Surgeon General Jerome Adams wrote in his Spotlight on Opioids report that stigma has prevented people with opioid use disorders from seeking treatment.

Aaron Payne/Ohio Valley ReSource

New data from the 2017 National Survey on Drug Use and Health show a rare bright spot amid the opioid crisis. Fewer high schoolers in the region appear to be using opioids.

School officials in the Ohio Valley want to continue that trend with more school-based programs designed to help prevent substance use disorders. But these are not the same drug prevention programs many people remember from their school days.

 

Anthony Scott Lockard/Kentucky River Health District

In a room at the Letcher County Health Department in Whitesburg, Kentucky, about 20 people are learning how to use naloxone, the opioid overdose reversal medication.

Among them is 18-year-old Morgan Hopkins. An aspiring therapist, Hopkins said she wants to be ready with naloxone if someone overdoses around her.

 

“You never know what you’re going to see,” she said. “If anything goes wrong, you have it, rather than you don’t have it.”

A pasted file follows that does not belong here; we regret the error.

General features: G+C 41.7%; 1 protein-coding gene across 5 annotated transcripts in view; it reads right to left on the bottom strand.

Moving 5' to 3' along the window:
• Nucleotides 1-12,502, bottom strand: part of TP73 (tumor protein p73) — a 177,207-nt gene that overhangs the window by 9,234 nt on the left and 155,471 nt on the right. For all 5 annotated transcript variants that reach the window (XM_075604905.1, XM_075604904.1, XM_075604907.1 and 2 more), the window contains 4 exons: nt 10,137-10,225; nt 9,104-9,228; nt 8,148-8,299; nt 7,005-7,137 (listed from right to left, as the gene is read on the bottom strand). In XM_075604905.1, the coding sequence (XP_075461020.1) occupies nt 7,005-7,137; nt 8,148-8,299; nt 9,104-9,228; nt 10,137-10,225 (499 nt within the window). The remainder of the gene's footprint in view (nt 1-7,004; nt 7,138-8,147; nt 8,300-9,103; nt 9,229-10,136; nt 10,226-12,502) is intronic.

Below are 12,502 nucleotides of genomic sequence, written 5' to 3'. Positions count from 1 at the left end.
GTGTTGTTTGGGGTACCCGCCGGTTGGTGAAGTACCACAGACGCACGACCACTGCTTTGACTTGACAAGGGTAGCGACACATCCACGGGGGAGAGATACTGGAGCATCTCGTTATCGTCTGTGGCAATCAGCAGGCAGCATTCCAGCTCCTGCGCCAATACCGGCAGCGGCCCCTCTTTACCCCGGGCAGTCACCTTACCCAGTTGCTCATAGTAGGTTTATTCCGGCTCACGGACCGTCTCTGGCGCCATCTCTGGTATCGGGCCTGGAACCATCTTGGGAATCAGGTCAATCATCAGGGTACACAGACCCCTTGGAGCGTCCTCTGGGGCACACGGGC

Mary Meehan

Health officials in Kentucky, Ohio and West Virginia say the number of overdose deaths related to the opioid crisis continued to rise in 2017 as state data began to reflect the fatalities related to the powerful drug fentanyl.

A new report from the Kentucky Office of Drug Control Policy found 1,565 died from drug overdoses last year, up 11.5 percent from 2016.

Fentanyl played a factor in more than half of the overdose cases in which a toxicology report was available.

Aaron Payne/Ohio Valley ReSource

United Mine Workers President Cecil Roberts fired up a crowd of thousands of union workers in Columbus, Ohio, with a simple chant: “Fix it!”

The rally last week came on the eve of a Congressional field hearing on problems plaguing multiemployer pension programs like the one retired miners depend upon.

“When the people get to marching, the politicians get to listening,” Roberts roared.

Legislators grilled representatives from five major opioid distributors Tuesday on how painkillers flooded West Virginia under their watch.

The House Committee on Energy and Commerce hearing came as part of an investigation into why Cardinal Health, AmerisourceBergen, McKesson, Miami-Luken and H.D. Smith failed to report suspiciously large orders of opioid painkillers at the beginning of the addiction crisis.

Aaron Payne/ Ohio Valley ReSource

 Social Autopsy

RAHUL GUPTA: If you have heart disease or you may be at risk of having heart disease there are a lot of risk factors. The doctor might often say you’re a walking heart attack about to happen and we need to do a set of things to lower your risk for that event